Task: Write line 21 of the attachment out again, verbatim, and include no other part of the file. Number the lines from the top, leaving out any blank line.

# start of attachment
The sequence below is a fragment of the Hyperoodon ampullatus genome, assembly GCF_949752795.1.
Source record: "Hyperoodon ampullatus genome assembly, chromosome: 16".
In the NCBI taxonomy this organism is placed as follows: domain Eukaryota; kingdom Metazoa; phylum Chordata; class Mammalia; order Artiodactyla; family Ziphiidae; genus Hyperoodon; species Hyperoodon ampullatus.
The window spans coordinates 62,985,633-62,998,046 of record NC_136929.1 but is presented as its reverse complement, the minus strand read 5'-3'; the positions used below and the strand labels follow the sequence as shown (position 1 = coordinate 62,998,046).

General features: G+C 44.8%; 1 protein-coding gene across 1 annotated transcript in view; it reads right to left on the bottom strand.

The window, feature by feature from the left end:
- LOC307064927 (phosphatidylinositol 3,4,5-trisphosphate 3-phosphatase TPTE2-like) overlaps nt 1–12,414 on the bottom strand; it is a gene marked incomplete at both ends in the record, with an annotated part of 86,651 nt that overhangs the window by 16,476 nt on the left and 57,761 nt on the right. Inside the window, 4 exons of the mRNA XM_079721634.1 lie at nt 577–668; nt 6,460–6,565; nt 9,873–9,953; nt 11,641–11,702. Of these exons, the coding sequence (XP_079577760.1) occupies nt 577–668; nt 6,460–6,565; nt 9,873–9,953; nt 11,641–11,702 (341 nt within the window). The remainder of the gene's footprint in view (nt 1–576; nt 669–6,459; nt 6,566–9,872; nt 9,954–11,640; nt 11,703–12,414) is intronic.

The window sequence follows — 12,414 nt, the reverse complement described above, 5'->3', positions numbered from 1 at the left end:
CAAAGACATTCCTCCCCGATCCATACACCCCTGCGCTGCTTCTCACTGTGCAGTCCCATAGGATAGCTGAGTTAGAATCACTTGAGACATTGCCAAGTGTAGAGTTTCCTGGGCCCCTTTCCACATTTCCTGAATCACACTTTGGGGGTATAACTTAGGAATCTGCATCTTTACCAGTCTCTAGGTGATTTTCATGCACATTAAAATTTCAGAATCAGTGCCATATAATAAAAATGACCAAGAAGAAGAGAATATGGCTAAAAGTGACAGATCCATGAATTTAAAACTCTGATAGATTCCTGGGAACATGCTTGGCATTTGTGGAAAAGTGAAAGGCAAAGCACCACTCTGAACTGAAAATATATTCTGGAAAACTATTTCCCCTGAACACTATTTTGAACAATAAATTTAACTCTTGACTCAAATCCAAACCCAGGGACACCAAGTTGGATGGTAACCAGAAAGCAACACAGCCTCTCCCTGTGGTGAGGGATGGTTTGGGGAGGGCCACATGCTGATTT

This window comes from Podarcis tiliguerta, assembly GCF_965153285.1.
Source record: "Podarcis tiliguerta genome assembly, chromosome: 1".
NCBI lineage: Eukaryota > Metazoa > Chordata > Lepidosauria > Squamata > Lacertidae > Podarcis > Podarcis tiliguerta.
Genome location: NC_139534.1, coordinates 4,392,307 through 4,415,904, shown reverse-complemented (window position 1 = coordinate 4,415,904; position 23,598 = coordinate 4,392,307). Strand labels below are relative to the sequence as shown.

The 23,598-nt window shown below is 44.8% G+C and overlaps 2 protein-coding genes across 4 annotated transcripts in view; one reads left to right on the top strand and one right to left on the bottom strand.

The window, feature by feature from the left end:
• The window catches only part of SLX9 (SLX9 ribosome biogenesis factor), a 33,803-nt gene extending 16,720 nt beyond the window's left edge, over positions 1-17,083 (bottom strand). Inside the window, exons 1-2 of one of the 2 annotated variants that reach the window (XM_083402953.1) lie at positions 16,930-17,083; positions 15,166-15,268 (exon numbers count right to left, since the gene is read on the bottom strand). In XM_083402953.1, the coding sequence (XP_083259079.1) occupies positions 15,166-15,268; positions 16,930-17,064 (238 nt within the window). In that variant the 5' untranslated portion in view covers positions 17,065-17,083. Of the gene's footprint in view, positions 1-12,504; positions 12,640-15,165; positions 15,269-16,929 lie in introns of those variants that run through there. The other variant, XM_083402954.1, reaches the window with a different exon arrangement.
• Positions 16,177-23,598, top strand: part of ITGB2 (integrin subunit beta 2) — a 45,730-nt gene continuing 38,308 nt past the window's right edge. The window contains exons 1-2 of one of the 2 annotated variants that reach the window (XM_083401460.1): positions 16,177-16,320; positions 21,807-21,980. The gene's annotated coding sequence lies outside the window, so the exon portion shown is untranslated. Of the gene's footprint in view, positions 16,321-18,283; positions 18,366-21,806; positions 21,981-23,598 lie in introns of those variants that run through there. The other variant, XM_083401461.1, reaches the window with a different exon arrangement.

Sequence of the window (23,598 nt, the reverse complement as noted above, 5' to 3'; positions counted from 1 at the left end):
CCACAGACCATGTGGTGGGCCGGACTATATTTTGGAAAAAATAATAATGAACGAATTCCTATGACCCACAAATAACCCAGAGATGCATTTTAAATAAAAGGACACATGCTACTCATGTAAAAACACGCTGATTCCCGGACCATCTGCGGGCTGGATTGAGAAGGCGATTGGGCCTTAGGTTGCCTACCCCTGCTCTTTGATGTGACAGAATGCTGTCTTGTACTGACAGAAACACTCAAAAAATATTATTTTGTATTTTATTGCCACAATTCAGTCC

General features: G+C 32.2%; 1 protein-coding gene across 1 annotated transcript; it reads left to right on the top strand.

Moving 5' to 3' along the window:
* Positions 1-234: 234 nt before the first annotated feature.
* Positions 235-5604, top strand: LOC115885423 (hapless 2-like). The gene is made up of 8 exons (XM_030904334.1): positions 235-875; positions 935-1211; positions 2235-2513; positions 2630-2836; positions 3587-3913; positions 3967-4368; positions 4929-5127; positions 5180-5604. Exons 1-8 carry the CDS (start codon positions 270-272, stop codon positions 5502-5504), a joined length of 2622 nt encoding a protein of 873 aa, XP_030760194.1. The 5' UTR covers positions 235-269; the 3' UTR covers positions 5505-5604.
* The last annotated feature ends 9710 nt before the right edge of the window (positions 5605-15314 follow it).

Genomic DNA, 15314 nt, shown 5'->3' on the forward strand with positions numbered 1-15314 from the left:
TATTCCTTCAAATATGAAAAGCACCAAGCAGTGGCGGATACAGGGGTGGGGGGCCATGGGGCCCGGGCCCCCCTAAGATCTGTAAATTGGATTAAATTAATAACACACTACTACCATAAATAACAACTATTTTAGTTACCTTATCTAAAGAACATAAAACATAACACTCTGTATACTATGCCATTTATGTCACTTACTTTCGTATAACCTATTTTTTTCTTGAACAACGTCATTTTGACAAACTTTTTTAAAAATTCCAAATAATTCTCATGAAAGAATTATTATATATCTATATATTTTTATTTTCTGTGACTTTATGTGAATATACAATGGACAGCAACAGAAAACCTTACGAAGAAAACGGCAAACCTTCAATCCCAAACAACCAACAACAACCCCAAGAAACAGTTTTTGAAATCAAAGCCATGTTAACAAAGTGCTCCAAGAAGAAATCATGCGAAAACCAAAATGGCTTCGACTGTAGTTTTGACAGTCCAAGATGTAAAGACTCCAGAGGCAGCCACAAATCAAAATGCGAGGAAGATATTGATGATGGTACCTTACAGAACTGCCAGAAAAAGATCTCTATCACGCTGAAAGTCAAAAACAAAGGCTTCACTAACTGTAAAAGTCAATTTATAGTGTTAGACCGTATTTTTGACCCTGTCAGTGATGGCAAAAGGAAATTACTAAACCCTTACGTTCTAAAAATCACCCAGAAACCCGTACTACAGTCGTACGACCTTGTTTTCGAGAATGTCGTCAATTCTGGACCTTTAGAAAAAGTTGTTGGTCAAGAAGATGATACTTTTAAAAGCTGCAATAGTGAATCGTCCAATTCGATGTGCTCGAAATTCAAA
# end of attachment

Moving 5' to 3' along the window: